Aun Raza Shah
Northern Devon Healthcare Trust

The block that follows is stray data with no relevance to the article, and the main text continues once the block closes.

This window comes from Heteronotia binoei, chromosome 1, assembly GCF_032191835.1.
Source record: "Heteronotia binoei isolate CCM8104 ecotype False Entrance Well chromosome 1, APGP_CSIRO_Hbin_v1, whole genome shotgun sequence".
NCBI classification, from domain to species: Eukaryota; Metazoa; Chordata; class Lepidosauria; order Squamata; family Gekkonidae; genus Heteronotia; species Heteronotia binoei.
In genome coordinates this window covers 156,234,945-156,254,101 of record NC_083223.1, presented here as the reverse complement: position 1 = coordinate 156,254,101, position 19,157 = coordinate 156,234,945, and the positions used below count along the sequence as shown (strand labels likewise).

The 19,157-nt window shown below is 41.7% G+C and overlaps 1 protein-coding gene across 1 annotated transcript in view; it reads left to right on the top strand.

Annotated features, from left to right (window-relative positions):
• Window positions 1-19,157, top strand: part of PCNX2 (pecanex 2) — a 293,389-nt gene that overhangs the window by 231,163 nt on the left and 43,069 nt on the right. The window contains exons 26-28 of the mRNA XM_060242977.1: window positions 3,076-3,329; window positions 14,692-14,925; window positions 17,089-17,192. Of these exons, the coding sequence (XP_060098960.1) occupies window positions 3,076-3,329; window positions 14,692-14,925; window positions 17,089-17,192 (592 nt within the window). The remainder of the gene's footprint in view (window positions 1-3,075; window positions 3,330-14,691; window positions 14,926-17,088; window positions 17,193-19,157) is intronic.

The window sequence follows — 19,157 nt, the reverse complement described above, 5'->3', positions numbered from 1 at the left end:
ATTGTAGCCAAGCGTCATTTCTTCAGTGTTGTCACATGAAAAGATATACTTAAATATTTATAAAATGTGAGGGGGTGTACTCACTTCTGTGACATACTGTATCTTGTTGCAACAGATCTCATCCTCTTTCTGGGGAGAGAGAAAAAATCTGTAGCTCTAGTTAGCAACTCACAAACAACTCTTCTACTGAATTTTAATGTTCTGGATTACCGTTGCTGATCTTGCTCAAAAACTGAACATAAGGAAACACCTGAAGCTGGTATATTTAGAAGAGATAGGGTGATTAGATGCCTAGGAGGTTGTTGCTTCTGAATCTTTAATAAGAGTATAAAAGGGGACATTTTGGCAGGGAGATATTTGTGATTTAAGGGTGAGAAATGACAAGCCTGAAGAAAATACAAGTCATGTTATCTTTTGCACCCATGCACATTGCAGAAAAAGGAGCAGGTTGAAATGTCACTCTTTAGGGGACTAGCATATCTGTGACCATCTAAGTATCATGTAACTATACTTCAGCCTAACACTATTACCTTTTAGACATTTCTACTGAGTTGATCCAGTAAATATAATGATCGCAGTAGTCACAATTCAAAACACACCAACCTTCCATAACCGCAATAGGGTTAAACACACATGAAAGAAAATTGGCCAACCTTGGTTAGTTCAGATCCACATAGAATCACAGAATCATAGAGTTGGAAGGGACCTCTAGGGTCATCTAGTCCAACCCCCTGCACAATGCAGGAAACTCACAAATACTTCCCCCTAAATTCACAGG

An 86-year-old female managed on long-term low-dose prednisolone for limited systemic sclerosis, presented to her GP with progressive difficulty in swallowing and globus sensation for a few months. She was referred to an ENT surgeon, who found her to have a benign non-toxic multinodular goiter and an agreement was made on conservative management. This included an ongoing input from Speech & Language therapists and an upper GI endoscopy that revealed no abnormality.Despite these measures, her symptoms continued to worsen over the next year until she was admitted to the hospital with dysphagia, regurgitation and probable aspiration. Plain X-rays revealed marked dilation of the alimentary canal in its entirety. Thorough surgical assessment did not disclose any gastrointestinal obstruction. Upper GI endoscopy undertaken at this time showed a dilated tortuous megaesophagus with almost absolute atony of the gastroesophageal junction. Subsequent video fluoroscopy identified complete absence of persitalsis in the esophagus. A clinical diagnosis of GI dysmotility secondary to systemic sclerosis was made and patient was thereon planned to have swallow therapy, diet modification and management of her symptoms as required.Systemic sclerosis; both diffuse and limited, can affect any part of the GI tract, the hallmark pathology being dysmotility and fibrosis. Up to 50% of patients have some degree of symptomatic GI involvement, with esophagus being the most commonly affected part of the alimentary canal. The pathogenesis of GI manifestations is hypothesized to progress from neuronal dysfunction to smooth muscle atrophy to the final stage of fibrosis, which heralds irreversible dysfunction and poor prognosis. This unfortunately was the stage seen in our patient, with little to no room for improvement.